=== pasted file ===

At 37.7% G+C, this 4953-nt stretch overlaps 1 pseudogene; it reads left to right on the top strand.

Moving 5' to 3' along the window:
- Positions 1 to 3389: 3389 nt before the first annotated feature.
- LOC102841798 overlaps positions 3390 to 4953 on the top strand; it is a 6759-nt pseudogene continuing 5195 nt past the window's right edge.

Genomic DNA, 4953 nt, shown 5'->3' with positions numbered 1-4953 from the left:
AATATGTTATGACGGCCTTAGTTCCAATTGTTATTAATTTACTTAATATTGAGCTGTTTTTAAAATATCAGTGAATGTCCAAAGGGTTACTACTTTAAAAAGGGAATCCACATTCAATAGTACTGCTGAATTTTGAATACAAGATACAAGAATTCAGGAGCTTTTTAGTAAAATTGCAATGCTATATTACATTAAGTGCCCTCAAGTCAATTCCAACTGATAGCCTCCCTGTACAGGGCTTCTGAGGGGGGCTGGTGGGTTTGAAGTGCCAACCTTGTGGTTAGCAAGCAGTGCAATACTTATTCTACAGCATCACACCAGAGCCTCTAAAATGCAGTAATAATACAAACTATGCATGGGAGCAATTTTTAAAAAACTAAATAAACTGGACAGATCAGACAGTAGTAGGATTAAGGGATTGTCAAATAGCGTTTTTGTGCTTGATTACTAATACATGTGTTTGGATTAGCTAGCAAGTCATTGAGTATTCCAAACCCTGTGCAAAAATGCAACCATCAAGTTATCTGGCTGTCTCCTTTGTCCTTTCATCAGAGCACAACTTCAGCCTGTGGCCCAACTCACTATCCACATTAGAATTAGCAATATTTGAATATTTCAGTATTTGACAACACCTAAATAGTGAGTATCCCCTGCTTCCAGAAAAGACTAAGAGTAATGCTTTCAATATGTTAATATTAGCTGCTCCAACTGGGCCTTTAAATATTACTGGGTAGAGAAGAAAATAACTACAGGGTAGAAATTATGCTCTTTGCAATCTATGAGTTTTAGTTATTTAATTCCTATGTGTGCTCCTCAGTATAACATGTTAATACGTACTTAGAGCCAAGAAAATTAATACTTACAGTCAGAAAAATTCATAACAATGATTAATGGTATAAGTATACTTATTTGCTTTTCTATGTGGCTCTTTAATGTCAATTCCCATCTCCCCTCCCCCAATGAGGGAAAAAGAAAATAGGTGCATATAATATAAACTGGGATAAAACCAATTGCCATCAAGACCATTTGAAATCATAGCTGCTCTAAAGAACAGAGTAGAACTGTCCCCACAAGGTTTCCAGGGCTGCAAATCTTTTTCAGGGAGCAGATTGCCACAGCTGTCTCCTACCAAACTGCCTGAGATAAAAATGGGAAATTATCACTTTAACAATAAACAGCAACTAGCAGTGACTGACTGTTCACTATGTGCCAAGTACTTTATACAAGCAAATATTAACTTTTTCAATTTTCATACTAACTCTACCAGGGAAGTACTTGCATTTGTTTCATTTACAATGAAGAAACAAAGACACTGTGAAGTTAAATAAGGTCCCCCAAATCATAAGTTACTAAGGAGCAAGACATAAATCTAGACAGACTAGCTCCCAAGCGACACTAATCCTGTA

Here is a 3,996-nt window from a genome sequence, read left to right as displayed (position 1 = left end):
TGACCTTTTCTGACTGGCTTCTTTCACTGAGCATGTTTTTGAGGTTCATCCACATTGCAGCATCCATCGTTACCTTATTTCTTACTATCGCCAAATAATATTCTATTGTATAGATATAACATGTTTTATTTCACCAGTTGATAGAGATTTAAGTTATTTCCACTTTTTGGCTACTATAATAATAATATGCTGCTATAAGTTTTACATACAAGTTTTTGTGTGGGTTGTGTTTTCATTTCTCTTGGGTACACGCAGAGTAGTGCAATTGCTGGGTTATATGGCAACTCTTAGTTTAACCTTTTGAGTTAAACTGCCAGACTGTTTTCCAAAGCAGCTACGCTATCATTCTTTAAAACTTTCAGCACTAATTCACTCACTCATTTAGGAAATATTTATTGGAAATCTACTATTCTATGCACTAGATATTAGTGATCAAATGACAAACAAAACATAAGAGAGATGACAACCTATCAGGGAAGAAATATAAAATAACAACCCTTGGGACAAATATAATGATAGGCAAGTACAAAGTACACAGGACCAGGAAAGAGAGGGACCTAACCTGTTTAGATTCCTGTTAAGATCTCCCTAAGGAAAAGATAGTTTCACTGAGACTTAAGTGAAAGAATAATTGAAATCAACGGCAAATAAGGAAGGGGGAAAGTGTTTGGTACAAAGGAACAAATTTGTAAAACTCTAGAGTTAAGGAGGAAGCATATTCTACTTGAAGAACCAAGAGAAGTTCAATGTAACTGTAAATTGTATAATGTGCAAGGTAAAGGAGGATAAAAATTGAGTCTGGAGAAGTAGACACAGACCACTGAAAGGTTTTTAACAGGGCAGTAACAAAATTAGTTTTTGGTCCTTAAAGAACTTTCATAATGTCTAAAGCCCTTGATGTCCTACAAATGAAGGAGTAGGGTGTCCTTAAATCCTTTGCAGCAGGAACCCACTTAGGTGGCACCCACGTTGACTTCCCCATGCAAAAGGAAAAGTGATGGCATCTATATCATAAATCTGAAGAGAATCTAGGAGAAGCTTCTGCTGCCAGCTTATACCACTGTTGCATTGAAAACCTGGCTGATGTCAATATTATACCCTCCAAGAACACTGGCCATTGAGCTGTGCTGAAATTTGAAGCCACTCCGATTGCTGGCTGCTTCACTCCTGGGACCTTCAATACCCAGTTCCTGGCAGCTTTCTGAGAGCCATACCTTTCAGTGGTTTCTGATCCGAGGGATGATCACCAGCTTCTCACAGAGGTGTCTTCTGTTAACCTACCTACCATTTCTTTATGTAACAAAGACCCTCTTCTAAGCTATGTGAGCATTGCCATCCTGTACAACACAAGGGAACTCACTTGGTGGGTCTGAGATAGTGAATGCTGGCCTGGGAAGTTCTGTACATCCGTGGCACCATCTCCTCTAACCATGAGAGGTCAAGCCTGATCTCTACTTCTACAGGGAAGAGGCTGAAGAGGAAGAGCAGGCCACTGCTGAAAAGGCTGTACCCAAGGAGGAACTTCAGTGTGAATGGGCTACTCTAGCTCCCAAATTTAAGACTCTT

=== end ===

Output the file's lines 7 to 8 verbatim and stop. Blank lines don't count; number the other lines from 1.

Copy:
Here is a 3,996-nt window from a genome sequence, read left to right as displayed (position 1 = left end):
TGACCTTTTCTGACTGGCTTCTTTCACTGAGCATGTTTTTGAGGTTCATCCACATTGCAGCATCCATCGTTACCTTATTTCTTACTATCGCCAAATAATATTCTATTGTATAGATATAACATGTTTTATTTCACCAGTTGATAGAGATTTAAGTTATTTCCACTTTTTGGCTACTATAATAATAATATGCTGCTATAAGTTTTACATACAAGTTTTTGTGTGGGTTGTGTTTTCATTTCTCTTGGGTACACGCAGAGTAGTGCAATTGCTGGGTTATATGGCAACTCTTAGTTTAACCTTTTGAGTTAAACTGCCAGACTGTTTTCCAAAGCAGCTACGCTATCATTCTTTAAAACTTTCAGCACTAATTCACTCACTCATTTAGGAAATATTTATTGGAAATCTACTATTCTATGCACTAGATATTAGTGATCAAATGACAAACAAAACATAAGAGAGATGACAACCTATCAGGGAAGAAATATAAAATAACAACCCTTGGGACAAATATAATGATAGGCAAGTACAAAGTACACAGGACCAGGAAAGAGAGGGACCTAACCTGTTTAGATTCCTGTTAAGATCTCCCTAAGGAAAAGATAGTTTCACTGAGACTTAAGTGAAAGAATAATTGAAATCAACGGCAAATAAGGAAGGGGGAAAGTGTTTGGTACAAAGGAACAAATTTGTAAAACTCTAGAGTTAAGGAGGAAGCATATTCTACTTGAAGAACCAAGAGAAGTTCAATGTAACTGTAAATTGTATAATGTGCAAGGTAAAGGAGGATAAAAATTGAGTCTGGAGAAGTAGACACAGACCACTGAAAGGTTTTTAACAGGGCAGTAACAAAATTAGTTTTTGGTCCTTAAAGAACTTTCATAATGTCTAAAGCCCTTGATGTCCTACAAATGAAGGAGTAGGGTGTCCTTAAATCCTTTGCAGCAGGAACCCACTTAGGTGGCACCCACGTTGACTTCCCCATGCAAAAGGAAAAGTGATGGCATCTATATCATAAATCTGAAGAGAATCTAGGAGAAGCTTCTGCTGCCAGCTTATACCACTGTTGCATTGAAAACCTGGCTGATGTCAATATTATACCCTCCAAGAACACTGGCCATTGAGCTGTGCTGAAATTTGAAGCCACTCCGATTGCTGGCTGCTTCACTCCTGGGACCTTCAATACCCAGTTCCTGGCAGCTTTCTGAGAGCCATACCTTTCAGTGGTTTCTGATCCGAGGGATGATCACCAGCTTCTCACAGAGGTGTCTTCTGTTAACCTACCTACCATTTCTTTATGTAACAAAGACCCTCTTCTAAGCTATGTGAGCATTGCCATCCTGTACAACACAAGGGAACTCACTTGGTGGGTCTGAGATAGTGAATGCTGGCCTGGGAAGTTCTGTACATCCGTGGCACCATCTCCTCTAACCATGAGAGGTCAAGCCTGATCTCTACTTCTACAGGGAAGAGGCTGAAGAGGAAGAGCAGGCCACTGCTGAAAAGGCTGTACCCAAGGAGGAACTTCAGTGTGAATGGGCTACTCTAGCTCCCAAATTTAAGACTCTT